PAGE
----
No No No: A New Album By Beirut
After a four year hiatus, Beirut is back with a fifth album “No, No, No”: a sketchbook of simple chord progressions, detailed by preppy melodies.
Beirut was formed by Zack Condon, the bands front-man, as a solo project. At the time of its inception, Condon was a high-school dropout living in New Mexico. Beirut seems to focus on cultural diversity song and title. Everything from the band name, to the tracks it produces are based off of cities scattered throughout the world.
Earlier records had been entirely dictated by Condon. He had recorded everything from brass to rhythm before releasing the songs for the rest of the band to play. “No, No, No” is the first to feature artistic influence from all of its members, giving the album a playful edge.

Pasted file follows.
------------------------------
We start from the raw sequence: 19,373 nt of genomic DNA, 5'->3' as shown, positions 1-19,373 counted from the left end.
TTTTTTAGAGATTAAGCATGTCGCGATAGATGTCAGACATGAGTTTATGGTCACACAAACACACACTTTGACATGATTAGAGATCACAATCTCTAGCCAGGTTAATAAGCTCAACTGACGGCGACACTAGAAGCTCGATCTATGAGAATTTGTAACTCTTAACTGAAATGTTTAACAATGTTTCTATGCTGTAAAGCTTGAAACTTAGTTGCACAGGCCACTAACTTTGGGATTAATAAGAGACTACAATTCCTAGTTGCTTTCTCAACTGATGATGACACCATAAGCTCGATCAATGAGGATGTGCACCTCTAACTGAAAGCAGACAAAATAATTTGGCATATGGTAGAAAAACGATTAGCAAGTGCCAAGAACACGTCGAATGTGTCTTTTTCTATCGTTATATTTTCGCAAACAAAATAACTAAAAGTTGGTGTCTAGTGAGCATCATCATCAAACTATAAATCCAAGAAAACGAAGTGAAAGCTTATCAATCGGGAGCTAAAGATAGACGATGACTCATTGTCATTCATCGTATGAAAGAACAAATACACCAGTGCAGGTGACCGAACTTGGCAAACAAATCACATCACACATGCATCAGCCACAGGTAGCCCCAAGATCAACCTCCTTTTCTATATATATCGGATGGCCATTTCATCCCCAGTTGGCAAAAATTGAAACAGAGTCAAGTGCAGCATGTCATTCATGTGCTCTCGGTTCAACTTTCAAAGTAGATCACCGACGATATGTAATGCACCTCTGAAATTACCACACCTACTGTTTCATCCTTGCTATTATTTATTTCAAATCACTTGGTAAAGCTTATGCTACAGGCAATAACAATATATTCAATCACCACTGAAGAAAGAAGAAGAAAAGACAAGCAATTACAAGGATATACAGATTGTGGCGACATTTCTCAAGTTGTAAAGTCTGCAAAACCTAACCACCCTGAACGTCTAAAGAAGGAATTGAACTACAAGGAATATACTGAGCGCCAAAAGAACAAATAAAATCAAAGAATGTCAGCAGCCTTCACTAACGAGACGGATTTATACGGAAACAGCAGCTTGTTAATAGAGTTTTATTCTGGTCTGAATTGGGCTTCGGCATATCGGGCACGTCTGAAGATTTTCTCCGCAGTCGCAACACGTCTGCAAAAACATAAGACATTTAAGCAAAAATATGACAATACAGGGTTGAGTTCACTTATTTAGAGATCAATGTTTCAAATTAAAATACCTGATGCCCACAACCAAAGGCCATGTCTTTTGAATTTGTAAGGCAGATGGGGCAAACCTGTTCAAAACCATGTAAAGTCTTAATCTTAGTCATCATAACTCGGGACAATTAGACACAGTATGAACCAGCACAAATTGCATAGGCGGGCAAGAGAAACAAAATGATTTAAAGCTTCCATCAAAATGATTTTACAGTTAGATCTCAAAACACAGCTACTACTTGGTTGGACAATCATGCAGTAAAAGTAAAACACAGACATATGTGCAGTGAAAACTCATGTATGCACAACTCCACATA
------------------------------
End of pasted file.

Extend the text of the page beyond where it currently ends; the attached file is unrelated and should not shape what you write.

“No, No, No” came shortly after Condon was hospitalized after having a mental breakdown while on tour in Australia. The tour was cut short, and Condon began to seriously consider throwing in the towel. He began therapeutically jamming with his band-mates. Soon after, he gave birth to “No, No, No”.
“No, No, No” is waltzy and minimalistic. With easy lyrics and a few basic chords, it allows the listener to enjoy its soundscapes without feeling like an intruder.
Rhythmic piano is accompanied by a plethora of happy sounding wind and brass instruments, while Condon’s soothing voice gives unexpected life to his melancholy lyrics.
Upon first listen I wasn’t too impressed, but by the end of the day I found myself humming the melody to the title track. It was all downhill from there, by the end of the week I was having Condon cravings.
The album doesn’t demand too much of its listener; it’s relatively simple and straitforward. The lyrics allow room for the listener’s personal experience to live within the soundscapes it creates.